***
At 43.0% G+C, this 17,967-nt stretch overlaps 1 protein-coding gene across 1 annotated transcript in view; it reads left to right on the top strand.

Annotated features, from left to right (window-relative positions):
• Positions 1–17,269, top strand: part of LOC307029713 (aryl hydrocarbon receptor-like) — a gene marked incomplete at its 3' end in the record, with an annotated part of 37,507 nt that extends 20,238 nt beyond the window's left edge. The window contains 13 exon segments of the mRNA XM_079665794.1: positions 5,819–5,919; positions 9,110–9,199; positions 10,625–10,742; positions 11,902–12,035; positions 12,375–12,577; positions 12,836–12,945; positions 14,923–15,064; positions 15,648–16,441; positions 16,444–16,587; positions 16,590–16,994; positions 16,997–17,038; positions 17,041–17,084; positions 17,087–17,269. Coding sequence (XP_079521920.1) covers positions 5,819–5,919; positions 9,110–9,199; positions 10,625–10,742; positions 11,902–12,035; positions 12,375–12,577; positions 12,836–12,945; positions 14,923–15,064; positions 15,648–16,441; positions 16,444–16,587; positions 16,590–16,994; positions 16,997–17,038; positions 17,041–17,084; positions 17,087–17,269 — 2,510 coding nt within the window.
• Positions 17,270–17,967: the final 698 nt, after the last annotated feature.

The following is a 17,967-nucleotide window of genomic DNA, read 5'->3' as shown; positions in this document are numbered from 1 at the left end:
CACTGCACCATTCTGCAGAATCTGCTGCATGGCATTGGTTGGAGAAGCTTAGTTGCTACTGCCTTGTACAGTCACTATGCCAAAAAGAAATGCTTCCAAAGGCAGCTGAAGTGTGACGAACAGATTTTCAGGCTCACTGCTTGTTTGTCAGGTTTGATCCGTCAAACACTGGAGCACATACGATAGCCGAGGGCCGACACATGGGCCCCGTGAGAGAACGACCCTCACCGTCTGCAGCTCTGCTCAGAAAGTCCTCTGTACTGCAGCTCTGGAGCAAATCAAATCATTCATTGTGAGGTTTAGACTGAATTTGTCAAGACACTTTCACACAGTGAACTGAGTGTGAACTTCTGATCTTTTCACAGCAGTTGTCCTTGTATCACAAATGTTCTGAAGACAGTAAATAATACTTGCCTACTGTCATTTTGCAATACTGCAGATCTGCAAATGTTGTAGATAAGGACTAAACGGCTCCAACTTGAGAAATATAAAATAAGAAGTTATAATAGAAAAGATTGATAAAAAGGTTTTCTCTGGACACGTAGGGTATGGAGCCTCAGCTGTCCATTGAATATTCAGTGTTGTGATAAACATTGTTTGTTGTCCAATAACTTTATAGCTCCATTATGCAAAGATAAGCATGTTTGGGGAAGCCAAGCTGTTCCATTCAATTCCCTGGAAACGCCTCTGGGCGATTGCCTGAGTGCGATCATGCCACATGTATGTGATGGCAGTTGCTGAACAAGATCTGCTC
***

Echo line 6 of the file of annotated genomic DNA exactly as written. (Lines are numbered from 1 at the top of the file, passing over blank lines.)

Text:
CACTGCACCATTCTGCAGAATCTGCTGCATGGCATTGGTTGGAGAAGCTTAGTTGCTACTGCCTTGTACAGTCACTATGCCAAAAAGAAATGCTTCCAAAGGCAGCTGAAGTGTGACGAACAGATTTTCAGGCTCACTGCTTGTTTGTCAGGTTTGATCCGTCAAACACTGGAGCACATACGATAGCCGAGGGCCGACACATGGGCCCCGTGAGAGAACGACCCTCACCGTCTGCAGCTCTGCTCAGAAAGTCCTCTGTACTGCAGCTCTGGAGCAAATCAAATCATTCATTGTGAGGTTTAGACTGAATTTGTCAAGACACTTTCACACAGTGAACTGAGTGTGAACTTCTGATCTTTTCACAGCAGTTGTCCTTGTATCACAAATGTTCTGAAGACAGTAAATAATACTTGCCTACTGTCATTTTGCAATACTGCAGATCTGCAAATGTTGTAGATAAGGACTAAACGGCTCCAACTTGAGAAATATAAAATAAGAAGTTATAATAGAAAAGATTGATAAAAAGGTTTTCTCTGGACACGTAGGGTATGGAGCCTCAGCTGTCCATTGAATATTCAGTGTTGTGATAAACATTGTTTGTTGTCCAATAACTTTATAGCTCCATTATGCAAAGATAAGCATGTTTGGGGAAGCCAAGCTGTTCCATTCAATTCCCTGGAAACGCCTCTGGGCGATTGCCTGAGTGCGATCATGCCACATGTATGTGATGGCAGTTGCTGAACAAGATCTGCTC